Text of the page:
Objective: Fix the Bump problem
Task: Change the gear ratio from 1:2 speed, to 1:1.6 speed
Problems: Didn’t have materials
-Use different materials
From prior to exam week, we learned that our change to 1:2 speed prevented the drivetrain from going over the bump. We figured out that the loss of traction and force to allow us to get over the bump was too low. Because of this, we decided to stick to normal internal gearing, and avoid external gearing. To do this, we changed our external gearing to 1:1 speed. However, we didn’t have large sprockets to make this change. Instead, we chose small sprockets. Because the small, 6-tooth sprockets are used, we have an increase chance of chain slippage, however analyzing the time we have left, it was a risk we were willing to take.
Objective: Improve Driver Practice
Task: Practice Driving, Tune Robot
Problems: Robot kept on disconnecting, Had Difficulty grabbing Buckyballs
-Add tape to vex net, This will prevent vexnet from wiggling, reducing future damage
-Changed the size of the opening to make grabbing easier
-Raise the lift slightly when grabbing and lower on ball
For today’s meeting, we add extra emphasis on driver practice. We reasoned that if we could monopolize on large balls and bucky balls, we can gain the edge in the critical parts of the match. When driving the robot, we found out that our robot kept on disconnecting. We fear that this is a vexnet problem. Because of this, we added tape to our vexnets to prevent further wiggle, and thus further damage. We also noticed that our intake wasn’t as responsive as we would like it. Because of this, we developed a few driving techniques and tuned the intake to improve grabbing.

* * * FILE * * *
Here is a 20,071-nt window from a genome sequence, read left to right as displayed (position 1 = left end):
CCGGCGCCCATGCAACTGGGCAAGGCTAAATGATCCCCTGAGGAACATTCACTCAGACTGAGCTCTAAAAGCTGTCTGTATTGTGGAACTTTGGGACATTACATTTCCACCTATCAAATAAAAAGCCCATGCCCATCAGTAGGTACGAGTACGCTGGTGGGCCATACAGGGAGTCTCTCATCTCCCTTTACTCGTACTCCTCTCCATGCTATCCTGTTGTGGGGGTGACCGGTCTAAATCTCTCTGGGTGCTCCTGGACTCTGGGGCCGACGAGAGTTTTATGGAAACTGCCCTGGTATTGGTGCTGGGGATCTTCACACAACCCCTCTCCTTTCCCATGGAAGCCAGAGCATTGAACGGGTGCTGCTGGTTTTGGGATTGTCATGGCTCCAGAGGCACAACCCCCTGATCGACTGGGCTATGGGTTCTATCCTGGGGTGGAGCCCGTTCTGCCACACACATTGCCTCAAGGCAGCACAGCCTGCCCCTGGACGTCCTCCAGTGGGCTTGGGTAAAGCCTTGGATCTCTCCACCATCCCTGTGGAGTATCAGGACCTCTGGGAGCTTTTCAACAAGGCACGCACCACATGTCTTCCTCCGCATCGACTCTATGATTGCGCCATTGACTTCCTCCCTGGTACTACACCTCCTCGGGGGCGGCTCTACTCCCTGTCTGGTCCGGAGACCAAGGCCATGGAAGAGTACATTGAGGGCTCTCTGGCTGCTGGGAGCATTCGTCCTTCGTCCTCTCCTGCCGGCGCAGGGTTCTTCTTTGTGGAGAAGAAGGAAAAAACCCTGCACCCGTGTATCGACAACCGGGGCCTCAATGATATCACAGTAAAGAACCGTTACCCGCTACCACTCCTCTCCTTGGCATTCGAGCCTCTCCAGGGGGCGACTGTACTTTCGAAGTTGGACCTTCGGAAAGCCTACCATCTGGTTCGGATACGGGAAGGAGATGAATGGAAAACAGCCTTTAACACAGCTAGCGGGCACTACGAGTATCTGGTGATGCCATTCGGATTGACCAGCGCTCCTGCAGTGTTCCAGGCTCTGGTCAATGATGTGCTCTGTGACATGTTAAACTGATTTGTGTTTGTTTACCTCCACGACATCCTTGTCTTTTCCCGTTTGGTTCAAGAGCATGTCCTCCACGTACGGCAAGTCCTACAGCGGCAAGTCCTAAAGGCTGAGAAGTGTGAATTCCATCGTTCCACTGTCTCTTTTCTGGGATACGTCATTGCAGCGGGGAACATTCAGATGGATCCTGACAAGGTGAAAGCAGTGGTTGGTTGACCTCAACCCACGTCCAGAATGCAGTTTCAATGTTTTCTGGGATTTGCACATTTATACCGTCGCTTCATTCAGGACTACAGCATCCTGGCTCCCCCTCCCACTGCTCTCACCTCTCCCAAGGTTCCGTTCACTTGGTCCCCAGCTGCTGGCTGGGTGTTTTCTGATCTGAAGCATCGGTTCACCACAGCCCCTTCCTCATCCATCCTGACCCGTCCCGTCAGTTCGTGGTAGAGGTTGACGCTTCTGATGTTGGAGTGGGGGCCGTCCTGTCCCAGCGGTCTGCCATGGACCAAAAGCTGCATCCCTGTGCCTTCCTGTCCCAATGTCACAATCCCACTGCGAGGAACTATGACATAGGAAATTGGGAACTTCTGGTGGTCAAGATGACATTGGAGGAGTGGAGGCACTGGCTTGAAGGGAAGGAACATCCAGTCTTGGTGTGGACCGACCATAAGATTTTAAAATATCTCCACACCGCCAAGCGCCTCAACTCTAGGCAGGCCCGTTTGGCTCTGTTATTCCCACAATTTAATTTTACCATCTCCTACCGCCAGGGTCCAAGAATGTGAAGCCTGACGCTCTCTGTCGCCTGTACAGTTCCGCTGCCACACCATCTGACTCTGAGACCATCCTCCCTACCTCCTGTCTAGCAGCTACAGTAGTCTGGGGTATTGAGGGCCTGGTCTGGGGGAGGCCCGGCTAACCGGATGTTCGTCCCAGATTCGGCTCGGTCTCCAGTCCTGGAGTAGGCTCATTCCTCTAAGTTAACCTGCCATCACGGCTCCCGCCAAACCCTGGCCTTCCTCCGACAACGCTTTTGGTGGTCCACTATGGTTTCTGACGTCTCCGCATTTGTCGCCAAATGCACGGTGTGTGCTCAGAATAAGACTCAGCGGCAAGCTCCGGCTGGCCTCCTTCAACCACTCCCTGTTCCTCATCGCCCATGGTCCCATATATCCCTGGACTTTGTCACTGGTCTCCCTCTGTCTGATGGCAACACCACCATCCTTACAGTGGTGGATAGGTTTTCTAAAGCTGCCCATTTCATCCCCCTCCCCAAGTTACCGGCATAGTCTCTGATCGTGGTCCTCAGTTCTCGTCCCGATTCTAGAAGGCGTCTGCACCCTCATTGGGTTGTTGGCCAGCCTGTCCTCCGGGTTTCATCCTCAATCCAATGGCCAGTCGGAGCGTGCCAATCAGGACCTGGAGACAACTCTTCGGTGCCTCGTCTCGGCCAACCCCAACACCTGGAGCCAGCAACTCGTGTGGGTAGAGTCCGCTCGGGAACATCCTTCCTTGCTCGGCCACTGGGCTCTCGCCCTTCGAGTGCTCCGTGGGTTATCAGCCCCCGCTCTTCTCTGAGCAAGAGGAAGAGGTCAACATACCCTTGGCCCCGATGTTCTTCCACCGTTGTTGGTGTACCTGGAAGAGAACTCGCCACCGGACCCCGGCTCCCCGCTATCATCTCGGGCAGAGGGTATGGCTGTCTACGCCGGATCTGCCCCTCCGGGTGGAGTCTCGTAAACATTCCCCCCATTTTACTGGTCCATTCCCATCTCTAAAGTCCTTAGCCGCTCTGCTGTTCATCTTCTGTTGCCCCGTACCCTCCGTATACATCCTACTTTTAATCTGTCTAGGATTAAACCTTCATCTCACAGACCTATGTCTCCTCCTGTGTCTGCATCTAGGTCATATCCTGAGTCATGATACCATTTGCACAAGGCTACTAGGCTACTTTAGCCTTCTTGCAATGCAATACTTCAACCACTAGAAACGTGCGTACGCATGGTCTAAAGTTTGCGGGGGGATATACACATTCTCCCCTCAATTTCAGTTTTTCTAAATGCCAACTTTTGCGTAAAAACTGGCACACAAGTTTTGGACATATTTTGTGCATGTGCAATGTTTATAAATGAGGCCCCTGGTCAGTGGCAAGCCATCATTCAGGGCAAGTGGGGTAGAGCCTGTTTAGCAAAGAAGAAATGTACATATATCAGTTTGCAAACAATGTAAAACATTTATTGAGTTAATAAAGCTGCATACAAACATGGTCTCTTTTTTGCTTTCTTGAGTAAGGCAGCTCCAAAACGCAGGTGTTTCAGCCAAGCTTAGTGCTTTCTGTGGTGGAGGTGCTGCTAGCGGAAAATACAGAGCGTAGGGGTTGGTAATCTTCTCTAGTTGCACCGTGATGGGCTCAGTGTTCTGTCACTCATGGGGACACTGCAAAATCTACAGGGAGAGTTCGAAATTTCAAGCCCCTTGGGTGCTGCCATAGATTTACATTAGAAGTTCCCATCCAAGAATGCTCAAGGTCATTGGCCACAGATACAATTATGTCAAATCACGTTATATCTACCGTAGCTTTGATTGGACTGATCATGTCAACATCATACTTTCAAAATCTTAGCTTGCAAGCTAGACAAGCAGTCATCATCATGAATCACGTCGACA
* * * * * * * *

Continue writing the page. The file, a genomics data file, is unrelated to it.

Objective: Improve Judging Practice + Autonomous
Problems: Our autonomous is not working as intended, so we changed values involving the funnels and lift to compensate for the errors and get the correct autonomous results.
Solutions: We targeted problematic values within the coding and tested them with other values to achieve the desired results. Also, we did rigorous driver practice today in order to get the driver familiar with the changes made in the code. The Driver mentioned that he had become much more fluent at handling the robot and we had worked our ways to aid his driving capabilities. This is what we aim for when we code our robot, better simplicity of controls for the driver while still maintaining the results needed to compete. That way, we can have an efficient driver without overly complex controls and a robot that performs even better than before.